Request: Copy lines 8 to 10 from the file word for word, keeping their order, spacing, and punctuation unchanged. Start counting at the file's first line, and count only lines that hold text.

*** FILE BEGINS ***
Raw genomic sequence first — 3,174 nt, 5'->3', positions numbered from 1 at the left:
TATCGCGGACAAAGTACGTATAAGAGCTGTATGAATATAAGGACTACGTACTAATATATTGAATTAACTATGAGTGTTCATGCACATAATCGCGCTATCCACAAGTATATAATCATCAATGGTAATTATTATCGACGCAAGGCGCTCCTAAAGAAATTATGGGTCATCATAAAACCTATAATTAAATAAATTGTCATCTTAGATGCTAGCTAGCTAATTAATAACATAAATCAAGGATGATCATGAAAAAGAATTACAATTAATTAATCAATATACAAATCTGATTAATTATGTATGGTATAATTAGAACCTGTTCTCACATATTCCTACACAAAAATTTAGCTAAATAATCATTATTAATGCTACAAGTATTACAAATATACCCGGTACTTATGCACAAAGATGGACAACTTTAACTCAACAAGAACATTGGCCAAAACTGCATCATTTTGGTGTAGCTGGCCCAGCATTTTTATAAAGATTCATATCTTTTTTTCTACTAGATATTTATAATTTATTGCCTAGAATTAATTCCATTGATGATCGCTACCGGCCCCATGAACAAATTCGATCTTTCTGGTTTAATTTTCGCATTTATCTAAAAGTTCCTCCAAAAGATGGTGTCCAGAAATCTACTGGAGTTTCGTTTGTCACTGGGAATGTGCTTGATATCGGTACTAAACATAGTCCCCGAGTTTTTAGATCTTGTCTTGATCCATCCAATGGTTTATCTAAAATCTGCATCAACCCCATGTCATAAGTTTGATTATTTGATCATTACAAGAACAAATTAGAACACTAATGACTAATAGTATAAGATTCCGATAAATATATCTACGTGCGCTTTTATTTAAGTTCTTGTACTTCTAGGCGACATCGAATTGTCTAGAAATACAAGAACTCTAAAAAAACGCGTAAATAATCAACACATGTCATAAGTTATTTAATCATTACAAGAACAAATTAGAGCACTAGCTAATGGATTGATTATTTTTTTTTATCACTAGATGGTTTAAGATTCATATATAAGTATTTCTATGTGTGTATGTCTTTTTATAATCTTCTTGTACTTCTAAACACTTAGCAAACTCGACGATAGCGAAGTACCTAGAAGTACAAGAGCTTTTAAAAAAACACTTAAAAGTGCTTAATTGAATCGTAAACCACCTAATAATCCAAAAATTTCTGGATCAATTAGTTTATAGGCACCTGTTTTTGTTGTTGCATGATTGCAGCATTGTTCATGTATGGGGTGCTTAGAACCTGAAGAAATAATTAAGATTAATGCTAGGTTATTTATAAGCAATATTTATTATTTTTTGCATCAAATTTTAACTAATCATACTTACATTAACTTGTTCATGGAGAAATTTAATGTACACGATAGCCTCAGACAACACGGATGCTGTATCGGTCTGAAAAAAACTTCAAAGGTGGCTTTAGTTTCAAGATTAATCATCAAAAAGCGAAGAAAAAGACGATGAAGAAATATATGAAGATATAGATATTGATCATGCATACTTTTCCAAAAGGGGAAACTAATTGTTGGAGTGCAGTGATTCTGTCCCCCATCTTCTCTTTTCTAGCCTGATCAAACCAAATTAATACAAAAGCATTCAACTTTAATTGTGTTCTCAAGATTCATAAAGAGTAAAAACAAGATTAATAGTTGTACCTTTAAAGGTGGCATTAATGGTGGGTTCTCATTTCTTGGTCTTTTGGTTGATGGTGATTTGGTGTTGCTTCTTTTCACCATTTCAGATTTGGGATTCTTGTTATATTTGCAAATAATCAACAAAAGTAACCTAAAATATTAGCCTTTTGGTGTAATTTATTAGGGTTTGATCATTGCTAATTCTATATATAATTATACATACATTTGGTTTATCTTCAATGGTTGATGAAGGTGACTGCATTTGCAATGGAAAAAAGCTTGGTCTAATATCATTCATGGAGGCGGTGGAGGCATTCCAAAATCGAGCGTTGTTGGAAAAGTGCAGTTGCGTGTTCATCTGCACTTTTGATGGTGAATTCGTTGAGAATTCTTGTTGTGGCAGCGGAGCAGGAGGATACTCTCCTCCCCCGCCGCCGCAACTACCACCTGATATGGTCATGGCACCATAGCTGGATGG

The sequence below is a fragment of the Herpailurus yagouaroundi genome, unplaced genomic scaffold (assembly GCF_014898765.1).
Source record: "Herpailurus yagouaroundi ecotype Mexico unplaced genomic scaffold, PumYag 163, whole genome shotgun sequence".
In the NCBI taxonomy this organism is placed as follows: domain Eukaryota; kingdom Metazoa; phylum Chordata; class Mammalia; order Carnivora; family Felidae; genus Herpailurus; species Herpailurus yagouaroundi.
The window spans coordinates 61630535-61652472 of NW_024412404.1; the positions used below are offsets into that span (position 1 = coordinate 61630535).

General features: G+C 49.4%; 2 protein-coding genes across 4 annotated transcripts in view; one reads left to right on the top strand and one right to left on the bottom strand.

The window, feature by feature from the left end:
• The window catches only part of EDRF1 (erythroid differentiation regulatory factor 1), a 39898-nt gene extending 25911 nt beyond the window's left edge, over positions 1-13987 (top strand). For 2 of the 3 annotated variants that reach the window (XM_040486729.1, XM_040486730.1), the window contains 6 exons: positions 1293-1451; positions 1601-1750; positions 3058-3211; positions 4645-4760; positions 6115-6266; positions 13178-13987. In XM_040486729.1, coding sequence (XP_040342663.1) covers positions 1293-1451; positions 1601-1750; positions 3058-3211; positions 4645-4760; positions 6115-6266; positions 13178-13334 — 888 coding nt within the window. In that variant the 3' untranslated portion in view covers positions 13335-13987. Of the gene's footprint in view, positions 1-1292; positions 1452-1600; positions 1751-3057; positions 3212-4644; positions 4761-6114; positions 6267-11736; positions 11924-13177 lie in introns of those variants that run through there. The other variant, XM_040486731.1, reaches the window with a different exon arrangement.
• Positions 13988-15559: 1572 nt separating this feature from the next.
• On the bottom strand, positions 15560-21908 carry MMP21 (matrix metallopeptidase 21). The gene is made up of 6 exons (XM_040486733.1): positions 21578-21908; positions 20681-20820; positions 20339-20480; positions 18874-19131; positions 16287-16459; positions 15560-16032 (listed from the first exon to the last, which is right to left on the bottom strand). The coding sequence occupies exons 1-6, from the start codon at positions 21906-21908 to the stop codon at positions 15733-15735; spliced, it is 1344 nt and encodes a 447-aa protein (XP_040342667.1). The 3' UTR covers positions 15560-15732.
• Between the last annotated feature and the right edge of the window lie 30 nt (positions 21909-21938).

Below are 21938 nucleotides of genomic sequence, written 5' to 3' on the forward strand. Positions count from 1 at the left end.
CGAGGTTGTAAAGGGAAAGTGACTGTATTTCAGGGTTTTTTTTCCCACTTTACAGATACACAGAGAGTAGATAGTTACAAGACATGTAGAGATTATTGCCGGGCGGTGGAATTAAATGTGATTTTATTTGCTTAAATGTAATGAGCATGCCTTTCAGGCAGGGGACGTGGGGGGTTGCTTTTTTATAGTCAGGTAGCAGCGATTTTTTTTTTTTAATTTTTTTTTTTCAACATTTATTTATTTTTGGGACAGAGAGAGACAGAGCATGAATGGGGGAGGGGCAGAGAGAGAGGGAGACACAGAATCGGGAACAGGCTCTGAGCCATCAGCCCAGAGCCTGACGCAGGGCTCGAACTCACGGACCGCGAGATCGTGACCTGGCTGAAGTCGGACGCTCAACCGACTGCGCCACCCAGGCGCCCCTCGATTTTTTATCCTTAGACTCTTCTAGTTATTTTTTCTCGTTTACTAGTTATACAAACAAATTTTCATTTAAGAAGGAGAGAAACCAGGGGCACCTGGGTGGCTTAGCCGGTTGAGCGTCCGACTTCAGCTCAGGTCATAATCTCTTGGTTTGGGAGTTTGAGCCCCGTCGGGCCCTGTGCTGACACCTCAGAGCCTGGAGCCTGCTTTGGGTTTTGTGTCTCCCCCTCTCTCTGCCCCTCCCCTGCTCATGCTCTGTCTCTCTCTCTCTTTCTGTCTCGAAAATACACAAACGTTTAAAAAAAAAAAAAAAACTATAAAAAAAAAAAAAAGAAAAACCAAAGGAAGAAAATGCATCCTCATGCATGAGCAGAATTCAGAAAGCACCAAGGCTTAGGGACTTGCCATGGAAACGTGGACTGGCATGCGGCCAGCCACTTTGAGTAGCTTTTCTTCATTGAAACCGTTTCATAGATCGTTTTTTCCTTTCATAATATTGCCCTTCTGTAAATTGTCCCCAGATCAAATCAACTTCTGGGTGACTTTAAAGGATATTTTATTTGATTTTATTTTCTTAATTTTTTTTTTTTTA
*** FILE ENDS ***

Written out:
The window, feature by feature from the left end:
• The window catches only part of EDRF1 (erythroid differentiation regulatory factor 1), a 39898-nt gene extending 25911 nt beyond the window's left edge, over positions 1-13987 (top strand). For 2 of the 3 annotated variants that reach the window (XM_040486729.1, XM_040486730.1), the window contains 6 exons: positions 1293-1451; positions 1601-1750; positions 3058-3211; positions 4645-4760; positions 6115-6266; positions 13178-13987. In XM_040486729.1, coding sequence (XP_040342663.1) covers positions 1293-1451; positions 1601-1750; positions 3058-3211; positions 4645-4760; positions 6115-6266; positions 13178-13334 — 888 coding nt within the window. In that variant the 3' untranslated portion in view covers positions 13335-13987. Of the gene's footprint in view, positions 1-1292; positions 1452-1600; positions 1751-3057; positions 3212-4644; positions 4761-6114; positions 6267-11736; positions 11924-13177 lie in introns of those variants that run through there. The other variant, XM_040486731.1, reaches the window with a different exon arrangement.
• Positions 13988-15559: 1572 nt separating this feature from the next.